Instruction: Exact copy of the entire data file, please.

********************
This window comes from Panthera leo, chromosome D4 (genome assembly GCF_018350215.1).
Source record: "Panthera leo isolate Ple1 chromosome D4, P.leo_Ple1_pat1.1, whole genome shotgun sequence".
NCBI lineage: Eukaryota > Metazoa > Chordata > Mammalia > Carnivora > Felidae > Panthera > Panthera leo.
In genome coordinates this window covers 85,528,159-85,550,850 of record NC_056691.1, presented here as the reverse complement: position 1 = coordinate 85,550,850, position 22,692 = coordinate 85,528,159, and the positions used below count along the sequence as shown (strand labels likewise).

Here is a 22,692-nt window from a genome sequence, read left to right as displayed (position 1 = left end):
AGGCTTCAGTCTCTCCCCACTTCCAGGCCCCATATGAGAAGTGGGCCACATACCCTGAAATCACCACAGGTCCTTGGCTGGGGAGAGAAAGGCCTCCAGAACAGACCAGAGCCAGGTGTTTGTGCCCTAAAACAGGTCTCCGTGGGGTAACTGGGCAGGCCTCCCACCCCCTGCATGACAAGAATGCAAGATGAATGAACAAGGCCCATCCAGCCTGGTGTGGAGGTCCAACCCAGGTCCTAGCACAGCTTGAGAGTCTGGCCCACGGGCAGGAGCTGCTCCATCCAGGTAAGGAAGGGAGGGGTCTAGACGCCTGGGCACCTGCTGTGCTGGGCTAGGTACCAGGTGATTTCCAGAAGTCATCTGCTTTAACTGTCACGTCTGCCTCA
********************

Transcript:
This window comes from Panthera leo, chromosome D4 (genome assembly GCF_018350215.1).
Source record: "Panthera leo isolate Ple1 chromosome D4, P.leo_Ple1_pat1.1, whole genome shotgun sequence".
NCBI lineage: Eukaryota > Metazoa > Chordata > Mammalia > Carnivora > Felidae > Panthera > Panthera leo.
In genome coordinates this window covers 85,528,159-85,550,850 of record NC_056691.1, presented here as the reverse complement: position 1 = coordinate 85,550,850, position 22,692 = coordinate 85,528,159, and the positions used below count along the sequence as shown (strand labels likewise).

Here is a 22,692-nt window from a genome sequence, read left to right as displayed (position 1 = left end):
AGGCTTCAGTCTCTCCCCACTTCCAGGCCCCATATGAGAAGTGGGCCACATACCCTGAAATCACCACAGGTCCTTGGCTGGGGAGAGAAAGGCCTCCAGAACAGACCAGAGCCAGGTGTTTGTGCCCTAAAACAGGTCTCCGTGGGGTAACTGGGCAGGCCTCCCACCCCCTGCATGACAAGAATGCAAGATGAATGAACAAGGCCCATCCAGCCTGGTGTGGAGGTCCAACCCAGGTCCTAGCACAGCTTGAGAGTCTGGCCCACGGGCAGGAGCTGCTCCATCCAGGTAAGGAAGGGAGGGGTCTAGACGCCTGGGCACCTGCTGTGCTGGGCTAGGTACCAGGTGATTTCCAGAAGTCATCTGCTTTAACTGTCACGTCTGCCTCA